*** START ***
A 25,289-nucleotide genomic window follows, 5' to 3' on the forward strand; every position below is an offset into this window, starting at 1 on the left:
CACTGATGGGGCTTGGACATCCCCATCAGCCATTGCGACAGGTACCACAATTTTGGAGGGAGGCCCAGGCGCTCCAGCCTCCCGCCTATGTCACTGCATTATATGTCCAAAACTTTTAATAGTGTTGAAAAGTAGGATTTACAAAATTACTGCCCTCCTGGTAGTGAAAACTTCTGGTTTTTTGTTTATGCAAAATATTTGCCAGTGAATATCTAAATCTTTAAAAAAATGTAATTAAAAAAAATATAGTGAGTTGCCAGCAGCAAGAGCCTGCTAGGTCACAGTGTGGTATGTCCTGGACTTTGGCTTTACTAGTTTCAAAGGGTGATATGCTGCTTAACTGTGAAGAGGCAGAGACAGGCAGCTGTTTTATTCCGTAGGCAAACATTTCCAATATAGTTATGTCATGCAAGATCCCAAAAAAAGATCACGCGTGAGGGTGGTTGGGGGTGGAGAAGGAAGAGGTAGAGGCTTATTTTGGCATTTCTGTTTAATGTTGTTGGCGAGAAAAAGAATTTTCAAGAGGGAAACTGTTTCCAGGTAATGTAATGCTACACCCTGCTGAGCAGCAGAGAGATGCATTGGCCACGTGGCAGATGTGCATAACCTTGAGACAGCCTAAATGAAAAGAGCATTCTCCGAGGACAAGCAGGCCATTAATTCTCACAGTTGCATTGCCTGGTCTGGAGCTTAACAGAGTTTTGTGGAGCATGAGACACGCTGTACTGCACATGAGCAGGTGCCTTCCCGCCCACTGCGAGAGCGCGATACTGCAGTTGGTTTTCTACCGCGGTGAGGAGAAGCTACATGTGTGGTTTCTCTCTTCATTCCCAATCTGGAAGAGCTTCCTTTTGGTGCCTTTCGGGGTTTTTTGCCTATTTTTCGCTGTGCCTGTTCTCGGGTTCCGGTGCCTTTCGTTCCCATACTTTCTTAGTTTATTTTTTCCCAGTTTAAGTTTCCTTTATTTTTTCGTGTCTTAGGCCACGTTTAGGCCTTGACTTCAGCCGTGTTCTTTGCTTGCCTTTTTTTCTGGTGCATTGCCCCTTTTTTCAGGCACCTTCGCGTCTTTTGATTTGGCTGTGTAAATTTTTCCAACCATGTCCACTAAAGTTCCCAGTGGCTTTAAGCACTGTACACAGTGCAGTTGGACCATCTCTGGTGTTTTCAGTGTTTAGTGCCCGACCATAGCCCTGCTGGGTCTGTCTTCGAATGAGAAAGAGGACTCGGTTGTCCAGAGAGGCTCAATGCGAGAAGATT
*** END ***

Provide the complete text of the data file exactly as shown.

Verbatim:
A 25,289-nucleotide genomic window follows, 5' to 3' on the forward strand; every position below is an offset into this window, starting at 1 on the left:
CACTGATGGGGCTTGGACATCCCCATCAGCCATTGCGACAGGTACCACAATTTTGGAGGGAGGCCCAGGCGCTCCAGCCTCCCGCCTATGTCACTGCATTATATGTCCAAAACTTTTAATAGTGTTGAAAAGTAGGATTTACAAAATTACTGCCCTCCTGGTAGTGAAAACTTCTGGTTTTTTGTTTATGCAAAATATTTGCCAGTGAATATCTAAATCTTTAAAAAAATGTAATTAAAAAAAATATAGTGAGTTGCCAGCAGCAAGAGCCTGCTAGGTCACAGTGTGGTATGTCCTGGACTTTGGCTTTACTAGTTTCAAAGGGTGATATGCTGCTTAACTGTGAAGAGGCAGAGACAGGCAGCTGTTTTATTCCGTAGGCAAACATTTCCAATATAGTTATGTCATGCAAGATCCCAAAAAAAGATCACGCGTGAGGGTGGTTGGGGGTGGAGAAGGAAGAGGTAGAGGCTTATTTTGGCATTTCTGTTTAATGTTGTTGGCGAGAAAAAGAATTTTCAAGAGGGAAACTGTTTCCAGGTAATGTAATGCTACACCCTGCTGAGCAGCAGAGAGATGCATTGGCCACGTGGCAGATGTGCATAACCTTGAGACAGCCTAAATGAAAAGAGCATTCTCCGAGGACAAGCAGGCCATTAATTCTCACAGTTGCATTGCCTGGTCTGGAGCTTAACAGAGTTTTGTGGAGCATGAGACACGCTGTACTGCACATGAGCAGGTGCCTTCCCGCCCACTGCGAGAGCGCGATACTGCAGTTGGTTTTCTACCGCGGTGAGGAGAAGCTACATGTGTGGTTTCTCTCTTCATTCCCAATCTGGAAGAGCTTCCTTTTGGTGCCTTTCGGGGTTTTTTGCCTATTTTTCGCTGTGCCTGTTCTCGGGTTCCGGTGCCTTTCGTTCCCATACTTTCTTAGTTTATTTTTTCCCAGTTTAAGTTTCCTTTATTTTTTCGTGTCTTAGGCCACGTTTAGGCCTTGACTTCAGCCGTGTTCTTTGCTTGCCTTTTTTTCTGGTGCATTGCCCCTTTTTTCAGGCACCTTCGCGTCTTTTGATTTGGCTGTGTAAATTTTTCCAACCATGTCCACTAAAGTTCCCAGTGGCTTTAAGCACTGTACACAGTGCAGTTGGACCATCTCTGGTGTTTTCAGTGTTTAGTGCCCGACCATAGCCCTGCTGGGTCTGTCTTCGAATGAGAAAGAGGACTCGGTTGTCCAGAGAGGCTCAATGCGAGAAGATT